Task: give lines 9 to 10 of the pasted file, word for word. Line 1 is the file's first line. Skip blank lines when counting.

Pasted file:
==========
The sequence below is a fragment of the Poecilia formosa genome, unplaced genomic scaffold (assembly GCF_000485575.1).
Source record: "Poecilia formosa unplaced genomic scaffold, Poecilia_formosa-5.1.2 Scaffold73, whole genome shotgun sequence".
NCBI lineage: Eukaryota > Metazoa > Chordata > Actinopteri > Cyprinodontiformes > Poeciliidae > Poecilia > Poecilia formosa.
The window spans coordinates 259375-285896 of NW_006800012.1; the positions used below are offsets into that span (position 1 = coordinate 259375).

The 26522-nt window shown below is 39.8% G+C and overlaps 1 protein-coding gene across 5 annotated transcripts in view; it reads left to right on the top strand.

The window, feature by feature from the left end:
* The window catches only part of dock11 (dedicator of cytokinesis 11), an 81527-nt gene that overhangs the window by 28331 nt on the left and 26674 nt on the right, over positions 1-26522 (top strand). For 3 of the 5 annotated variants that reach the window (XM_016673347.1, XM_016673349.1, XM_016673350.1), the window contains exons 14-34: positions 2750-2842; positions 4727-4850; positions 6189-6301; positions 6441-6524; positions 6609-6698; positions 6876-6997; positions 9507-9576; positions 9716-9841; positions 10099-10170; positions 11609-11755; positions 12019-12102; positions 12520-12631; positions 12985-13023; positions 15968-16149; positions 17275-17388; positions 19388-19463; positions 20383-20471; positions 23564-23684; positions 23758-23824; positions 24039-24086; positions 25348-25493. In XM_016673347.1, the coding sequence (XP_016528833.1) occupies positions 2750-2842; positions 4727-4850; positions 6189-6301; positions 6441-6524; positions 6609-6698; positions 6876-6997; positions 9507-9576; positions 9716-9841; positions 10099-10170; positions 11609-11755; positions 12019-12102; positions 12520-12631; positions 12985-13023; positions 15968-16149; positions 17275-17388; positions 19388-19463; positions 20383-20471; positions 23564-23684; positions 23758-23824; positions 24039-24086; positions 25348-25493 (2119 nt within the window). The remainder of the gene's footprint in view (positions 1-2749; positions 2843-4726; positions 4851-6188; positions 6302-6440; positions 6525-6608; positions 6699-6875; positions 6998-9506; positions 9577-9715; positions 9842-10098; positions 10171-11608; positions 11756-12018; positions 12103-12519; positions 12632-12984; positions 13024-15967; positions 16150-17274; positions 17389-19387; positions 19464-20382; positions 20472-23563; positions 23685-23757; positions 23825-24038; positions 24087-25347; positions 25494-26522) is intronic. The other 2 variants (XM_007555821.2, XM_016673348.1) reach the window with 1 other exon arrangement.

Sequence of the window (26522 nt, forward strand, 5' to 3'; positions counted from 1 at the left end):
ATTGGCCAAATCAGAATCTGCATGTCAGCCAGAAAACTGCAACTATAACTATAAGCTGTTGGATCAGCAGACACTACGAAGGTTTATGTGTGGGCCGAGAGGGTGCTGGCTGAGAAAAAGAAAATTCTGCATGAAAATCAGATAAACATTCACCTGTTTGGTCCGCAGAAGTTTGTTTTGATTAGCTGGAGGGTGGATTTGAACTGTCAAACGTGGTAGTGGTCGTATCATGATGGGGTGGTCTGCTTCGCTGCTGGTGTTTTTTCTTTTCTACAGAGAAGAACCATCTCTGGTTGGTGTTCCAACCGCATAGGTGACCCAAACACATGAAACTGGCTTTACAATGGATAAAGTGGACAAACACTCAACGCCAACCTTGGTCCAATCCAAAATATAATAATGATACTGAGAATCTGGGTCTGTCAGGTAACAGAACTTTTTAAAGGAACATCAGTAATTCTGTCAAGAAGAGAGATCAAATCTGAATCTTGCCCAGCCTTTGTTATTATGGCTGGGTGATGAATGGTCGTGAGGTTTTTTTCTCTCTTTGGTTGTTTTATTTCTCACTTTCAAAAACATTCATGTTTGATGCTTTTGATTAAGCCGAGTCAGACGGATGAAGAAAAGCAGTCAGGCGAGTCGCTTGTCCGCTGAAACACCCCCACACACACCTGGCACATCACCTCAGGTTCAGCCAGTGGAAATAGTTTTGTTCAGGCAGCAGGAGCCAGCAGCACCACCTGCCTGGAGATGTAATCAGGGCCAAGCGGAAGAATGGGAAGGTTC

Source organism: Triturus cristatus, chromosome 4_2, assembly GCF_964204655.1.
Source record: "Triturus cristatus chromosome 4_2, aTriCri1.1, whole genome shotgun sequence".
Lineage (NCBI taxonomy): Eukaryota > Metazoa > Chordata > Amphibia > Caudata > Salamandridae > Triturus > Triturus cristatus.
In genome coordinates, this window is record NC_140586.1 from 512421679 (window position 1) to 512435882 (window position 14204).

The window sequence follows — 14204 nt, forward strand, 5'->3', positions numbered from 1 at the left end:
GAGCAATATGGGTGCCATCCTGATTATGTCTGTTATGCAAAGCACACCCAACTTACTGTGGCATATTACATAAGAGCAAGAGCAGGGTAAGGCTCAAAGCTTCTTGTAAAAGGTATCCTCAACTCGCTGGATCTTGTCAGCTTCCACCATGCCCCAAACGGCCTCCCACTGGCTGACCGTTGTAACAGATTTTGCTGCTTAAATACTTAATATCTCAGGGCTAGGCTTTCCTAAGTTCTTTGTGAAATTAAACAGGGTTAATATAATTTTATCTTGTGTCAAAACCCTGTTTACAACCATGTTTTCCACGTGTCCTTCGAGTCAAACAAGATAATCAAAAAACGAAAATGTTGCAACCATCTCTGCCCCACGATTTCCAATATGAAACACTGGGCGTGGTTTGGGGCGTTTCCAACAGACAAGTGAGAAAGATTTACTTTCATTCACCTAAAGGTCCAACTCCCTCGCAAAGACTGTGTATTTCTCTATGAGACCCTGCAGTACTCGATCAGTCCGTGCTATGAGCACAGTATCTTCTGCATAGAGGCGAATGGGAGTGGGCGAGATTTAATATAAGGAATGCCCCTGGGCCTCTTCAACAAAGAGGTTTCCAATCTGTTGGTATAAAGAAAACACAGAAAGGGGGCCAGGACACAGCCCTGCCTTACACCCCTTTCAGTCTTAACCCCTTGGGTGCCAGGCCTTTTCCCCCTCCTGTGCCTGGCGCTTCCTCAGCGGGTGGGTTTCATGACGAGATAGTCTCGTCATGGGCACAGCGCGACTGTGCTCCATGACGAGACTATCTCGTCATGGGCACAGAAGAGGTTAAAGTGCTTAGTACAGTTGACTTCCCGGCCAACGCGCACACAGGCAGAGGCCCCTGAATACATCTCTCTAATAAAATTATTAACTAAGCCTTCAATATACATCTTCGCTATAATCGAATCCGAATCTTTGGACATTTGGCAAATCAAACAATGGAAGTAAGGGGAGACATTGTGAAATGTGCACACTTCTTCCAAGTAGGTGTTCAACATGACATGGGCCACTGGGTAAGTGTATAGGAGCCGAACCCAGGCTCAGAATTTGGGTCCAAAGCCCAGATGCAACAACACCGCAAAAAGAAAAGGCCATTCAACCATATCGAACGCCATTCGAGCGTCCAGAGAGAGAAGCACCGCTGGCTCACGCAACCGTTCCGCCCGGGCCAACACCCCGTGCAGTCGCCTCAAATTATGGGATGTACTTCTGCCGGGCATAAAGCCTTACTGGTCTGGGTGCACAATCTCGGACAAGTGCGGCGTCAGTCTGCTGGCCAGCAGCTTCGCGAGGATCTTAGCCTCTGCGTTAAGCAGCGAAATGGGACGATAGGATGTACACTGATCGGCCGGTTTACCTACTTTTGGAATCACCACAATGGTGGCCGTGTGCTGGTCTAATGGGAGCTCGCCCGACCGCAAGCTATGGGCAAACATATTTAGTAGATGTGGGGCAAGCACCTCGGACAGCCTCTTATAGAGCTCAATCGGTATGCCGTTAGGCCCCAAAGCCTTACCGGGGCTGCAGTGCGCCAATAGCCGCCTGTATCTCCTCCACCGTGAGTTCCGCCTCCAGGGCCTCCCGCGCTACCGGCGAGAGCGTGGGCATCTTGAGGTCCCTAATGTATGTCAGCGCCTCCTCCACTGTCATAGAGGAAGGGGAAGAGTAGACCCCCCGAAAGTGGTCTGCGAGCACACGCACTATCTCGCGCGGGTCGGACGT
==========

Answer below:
ATTGGCCAAATCAGAATCTGCATGTCAGCCAGAAAACTGCAACTATAACTATAAGCTGTTGGATCAGCAGACACTACGAAGGTTTATGTGTGGGCCGAGAGGGTGCTGGCTGAGAAAAAGAAAATTCTGCATGAAAATCAGATAAACATTCACCTGTTTGGTCCGCAGAAGTTTGTTTTGATTAGCTGGAGGGTGGATTTGAACTGTCAAACGTGGTAGTGGTCGTATCATGATGGGGTGGTCTGCTTCGCTGCTGGTGTTTTTTCTTTTCTACAGAGAAGAACCATCTCTGGTTGGTGTTCCAACCGCATAGGTGACCCAAACACATGAAACTGGCTTTACAATGGATAAAGTGGACAAACACTCAACGCCAACCTTGGTCCAATCCAAAATATAATAATGATACTGAGAATCTGGGTCTGTCAGGTAACAGAACTTTTTAAAGGAACATCAGTAATTCTGTCAAGAAGAGAGATCAAATCTGAATCTTGCCCAGCCTTTGTTATTATGGCTGGGTGATGAATGGTCGTGAGGTTTTTTTCTCTCTTTGGTTGTTTTATTTCTCACTTTCAAAAACATTCATGTTTGATGCTTTTGATTAAGCCGAGTCAGACGGATGAAGAAAAGCAGTCAGGCGAGTCGCTTGTCCGCTGAAACACCCCCACACACACCTGGCACATCACCTCAGGTTCAGCCAGTGGAAATAGTTTTGTTCAGGCAGCAGGAGCCAGCAGCACCACCTGCCTGGAGATGTAATCAGGGCCAAGCGGAAGAATGGGAAGGTTC

Source organism: Triturus cristatus, chromosome 4_2, assembly GCF_964204655.1.